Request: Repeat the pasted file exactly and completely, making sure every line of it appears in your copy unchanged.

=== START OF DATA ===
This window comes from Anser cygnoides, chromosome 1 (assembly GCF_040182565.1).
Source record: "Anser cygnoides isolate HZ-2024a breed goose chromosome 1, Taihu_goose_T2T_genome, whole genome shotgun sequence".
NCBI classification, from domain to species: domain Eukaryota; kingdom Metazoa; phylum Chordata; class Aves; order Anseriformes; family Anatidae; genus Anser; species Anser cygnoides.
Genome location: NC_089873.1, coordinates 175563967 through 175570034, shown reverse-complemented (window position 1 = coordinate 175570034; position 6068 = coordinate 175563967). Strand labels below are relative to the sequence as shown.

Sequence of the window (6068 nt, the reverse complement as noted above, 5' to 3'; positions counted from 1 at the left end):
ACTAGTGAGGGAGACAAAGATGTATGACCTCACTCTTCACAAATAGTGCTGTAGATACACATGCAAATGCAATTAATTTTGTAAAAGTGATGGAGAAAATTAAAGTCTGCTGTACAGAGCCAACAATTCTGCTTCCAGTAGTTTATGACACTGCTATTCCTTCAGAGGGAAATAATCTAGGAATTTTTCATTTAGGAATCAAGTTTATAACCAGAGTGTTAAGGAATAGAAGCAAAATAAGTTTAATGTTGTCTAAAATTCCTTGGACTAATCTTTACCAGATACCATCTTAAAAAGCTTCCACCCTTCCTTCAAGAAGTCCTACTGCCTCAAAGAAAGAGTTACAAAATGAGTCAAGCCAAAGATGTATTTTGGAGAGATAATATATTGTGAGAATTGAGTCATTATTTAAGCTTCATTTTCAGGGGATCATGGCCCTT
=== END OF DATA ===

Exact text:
This window comes from Anser cygnoides, chromosome 1 (assembly GCF_040182565.1).
Source record: "Anser cygnoides isolate HZ-2024a breed goose chromosome 1, Taihu_goose_T2T_genome, whole genome shotgun sequence".
NCBI classification, from domain to species: domain Eukaryota; kingdom Metazoa; phylum Chordata; class Aves; order Anseriformes; family Anatidae; genus Anser; species Anser cygnoides.
Genome location: NC_089873.1, coordinates 175563967 through 175570034, shown reverse-complemented (window position 1 = coordinate 175570034; position 6068 = coordinate 175563967). Strand labels below are relative to the sequence as shown.

Sequence of the window (6068 nt, the reverse complement as noted above, 5' to 3'; positions counted from 1 at the left end):
ACTAGTGAGGGAGACAAAGATGTATGACCTCACTCTTCACAAATAGTGCTGTAGATACACATGCAAATGCAATTAATTTTGTAAAAGTGATGGAGAAAATTAAAGTCTGCTGTACAGAGCCAACAATTCTGCTTCCAGTAGTTTATGACACTGCTATTCCTTCAGAGGGAAATAATCTAGGAATTTTTCATTTAGGAATCAAGTTTATAACCAGAGTGTTAAGGAATAGAAGCAAAATAAGTTTAATGTTGTCTAAAATTCCTTGGACTAATCTTTACCAGATACCATCTTAAAAAGCTTCCACCCTTCCTTCAAGAAGTCCTACTGCCTCAAAGAAAGAGTTACAAAATGAGTCAAGCCAAAGATGTATTTTGGAGAGATAATATATTGTGAGAATTGAGTCATTATTTAAGCTTCATTTTCAGGGGATCATGGCCCTT